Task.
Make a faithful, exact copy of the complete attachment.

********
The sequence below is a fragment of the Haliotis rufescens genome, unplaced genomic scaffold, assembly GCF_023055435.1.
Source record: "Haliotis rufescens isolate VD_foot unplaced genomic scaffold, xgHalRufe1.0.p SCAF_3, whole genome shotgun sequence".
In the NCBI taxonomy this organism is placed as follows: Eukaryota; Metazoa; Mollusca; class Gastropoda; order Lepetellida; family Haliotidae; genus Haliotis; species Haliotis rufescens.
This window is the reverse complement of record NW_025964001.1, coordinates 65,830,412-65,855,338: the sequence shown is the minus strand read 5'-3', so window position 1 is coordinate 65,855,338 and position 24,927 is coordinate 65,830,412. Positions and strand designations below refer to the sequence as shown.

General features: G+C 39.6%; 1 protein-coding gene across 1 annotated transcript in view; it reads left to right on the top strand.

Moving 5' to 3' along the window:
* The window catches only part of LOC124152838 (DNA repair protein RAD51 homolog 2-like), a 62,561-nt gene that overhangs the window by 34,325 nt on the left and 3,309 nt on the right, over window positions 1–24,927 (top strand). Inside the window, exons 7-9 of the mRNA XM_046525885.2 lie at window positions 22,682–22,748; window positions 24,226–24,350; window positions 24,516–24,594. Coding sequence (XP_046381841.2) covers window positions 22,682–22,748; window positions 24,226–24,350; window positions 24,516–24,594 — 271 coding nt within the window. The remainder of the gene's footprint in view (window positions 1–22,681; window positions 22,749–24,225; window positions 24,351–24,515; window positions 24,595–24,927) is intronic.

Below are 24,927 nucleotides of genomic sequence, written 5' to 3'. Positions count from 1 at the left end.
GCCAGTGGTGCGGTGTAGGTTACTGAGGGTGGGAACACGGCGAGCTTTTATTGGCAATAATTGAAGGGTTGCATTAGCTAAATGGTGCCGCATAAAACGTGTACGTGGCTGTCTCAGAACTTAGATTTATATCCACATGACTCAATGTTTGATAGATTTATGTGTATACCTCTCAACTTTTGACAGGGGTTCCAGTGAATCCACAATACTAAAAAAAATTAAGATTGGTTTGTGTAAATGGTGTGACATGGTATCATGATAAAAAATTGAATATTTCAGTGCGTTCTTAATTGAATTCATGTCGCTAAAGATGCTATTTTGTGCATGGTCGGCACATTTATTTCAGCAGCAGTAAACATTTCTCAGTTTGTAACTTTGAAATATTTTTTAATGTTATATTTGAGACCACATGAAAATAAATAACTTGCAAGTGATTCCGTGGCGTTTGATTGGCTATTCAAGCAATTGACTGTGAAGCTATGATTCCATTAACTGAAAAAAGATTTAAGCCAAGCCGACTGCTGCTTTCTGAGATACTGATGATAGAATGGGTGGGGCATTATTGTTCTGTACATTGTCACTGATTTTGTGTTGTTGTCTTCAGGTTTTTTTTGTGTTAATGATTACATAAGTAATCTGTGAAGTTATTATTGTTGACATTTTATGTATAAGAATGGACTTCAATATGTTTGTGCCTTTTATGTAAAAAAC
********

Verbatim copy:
The sequence below is a fragment of the Haliotis rufescens genome, unplaced genomic scaffold, assembly GCF_023055435.1.
Source record: "Haliotis rufescens isolate VD_foot unplaced genomic scaffold, xgHalRufe1.0.p SCAF_3, whole genome shotgun sequence".
In the NCBI taxonomy this organism is placed as follows: Eukaryota; Metazoa; Mollusca; class Gastropoda; order Lepetellida; family Haliotidae; genus Haliotis; species Haliotis rufescens.
This window is the reverse complement of record NW_025964001.1, coordinates 65,830,412-65,855,338: the sequence shown is the minus strand read 5'-3', so window position 1 is coordinate 65,855,338 and position 24,927 is coordinate 65,830,412. Positions and strand designations below refer to the sequence as shown.

General features: G+C 39.6%; 1 protein-coding gene across 1 annotated transcript in view; it reads left to right on the top strand.

Moving 5' to 3' along the window:
* The window catches only part of LOC124152838 (DNA repair protein RAD51 homolog 2-like), a 62,561-nt gene that overhangs the window by 34,325 nt on the left and 3,309 nt on the right, over window positions 1–24,927 (top strand). Inside the window, exons 7-9 of the mRNA XM_046525885.2 lie at window positions 22,682–22,748; window positions 24,226–24,350; window positions 24,516–24,594. Coding sequence (XP_046381841.2) covers window positions 22,682–22,748; window positions 24,226–24,350; window positions 24,516–24,594 — 271 coding nt within the window. The remainder of the gene's footprint in view (window positions 1–22,681; window positions 22,749–24,225; window positions 24,351–24,515; window positions 24,595–24,927) is intronic.

Below are 24,927 nucleotides of genomic sequence, written 5' to 3'. Positions count from 1 at the left end.
GCCAGTGGTGCGGTGTAGGTTACTGAGGGTGGGAACACGGCGAGCTTTTATTGGCAATAATTGAAGGGTTGCATTAGCTAAATGGTGCCGCATAAAACGTGTACGTGGCTGTCTCAGAACTTAGATTTATATCCACATGACTCAATGTTTGATAGATTTATGTGTATACCTCTCAACTTTTGACAGGGGTTCCAGTGAATCCACAATACTAAAAAAAATTAAGATTGGTTTGTGTAAATGGTGTGACATGGTATCATGATAAAAAATTGAATATTTCAGTGCGTTCTTAATTGAATTCATGTCGCTAAAGATGCTATTTTGTGCATGGTCGGCACATTTATTTCAGCAGCAGTAAACATTTCTCAGTTTGTAACTTTGAAATATTTTTTAATGTTATATTTGAGACCACATGAAAATAAATAACTTGCAAGTGATTCCGTGGCGTTTGATTGGCTATTCAAGCAATTGACTGTGAAGCTATGATTCCATTAACTGAAAAAAGATTTAAGCCAAGCCGACTGCTGCTTTCTGAGATACTGATGATAGAATGGGTGGGGCATTATTGTTCTGTACATTGTCACTGATTTTGTGTTGTTGTCTTCAGGTTTTTTTTGTGTTAATGATTACATAAGTAATCTGTGAAGTTATTATTGTTGACATTTTATGTATAAGAATGGACTTCAATATGTTTGTGCCTTTTATGTAAAAAAC